• This also tends to be true of healing items. Aside from Androids (which cannot cast Techs), all characters quickly gain access to Resta, which can be used far more readily than healing items and costs almost no money to recharge. However, at high levels, Trimates and Star Atomizers remain useful for the fact that they heal instantly and cannot be cancelled by an enemy attack; although the casting time for Resta is very short, it does exist and if the player is surrounded, healing items can prove to be the difference between life and death.
  • Apocalyptic Log: In Phantasy Star Online, Red Ring Rico's log goes from helpful tutorial to an increasingly depressing Apocalyptic Log as the game progresses. Heathcliff Flowen pens his own in Episode II.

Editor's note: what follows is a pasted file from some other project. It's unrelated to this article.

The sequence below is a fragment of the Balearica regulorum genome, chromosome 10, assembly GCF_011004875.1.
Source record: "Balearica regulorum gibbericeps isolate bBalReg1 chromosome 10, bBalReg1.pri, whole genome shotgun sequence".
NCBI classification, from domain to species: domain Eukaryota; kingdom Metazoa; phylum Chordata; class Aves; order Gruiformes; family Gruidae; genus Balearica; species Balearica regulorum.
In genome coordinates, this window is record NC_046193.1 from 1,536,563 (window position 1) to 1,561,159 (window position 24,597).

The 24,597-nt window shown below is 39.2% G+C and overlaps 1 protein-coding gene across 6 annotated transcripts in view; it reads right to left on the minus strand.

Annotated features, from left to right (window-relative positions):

• Arc Words: Sort of- several boss themes (usually Final Boss themes) have names with "IDOLA" in them. This has led some to believe that an Episode IV boss, Shambertin, is the True Final Boss for that episode; His theme is "IDOLA-The Fanatic Viper".
  • Art Evolution: PSO brought with it a major shift in the art style for the Phantasy Star series; the games of the tetralogy tended more toward a generic anime style evocative of the late Eighties and early Nineties, not counting the Generations remakes.
  • Asteroids Monster: Hitting one of the Slime enemies with either the third hit of a combo or an ice-element technique that doesn't successfully freeze it causes it to split into two. Since the Poufilly Slimes have a rare variant, this makes it essential for farming.
  • The Atoner: Ino'lis in Episode III after she inadvertently causes the death of her crush.
  • Auto-Revive: Scape Dolls and the Ragol Ring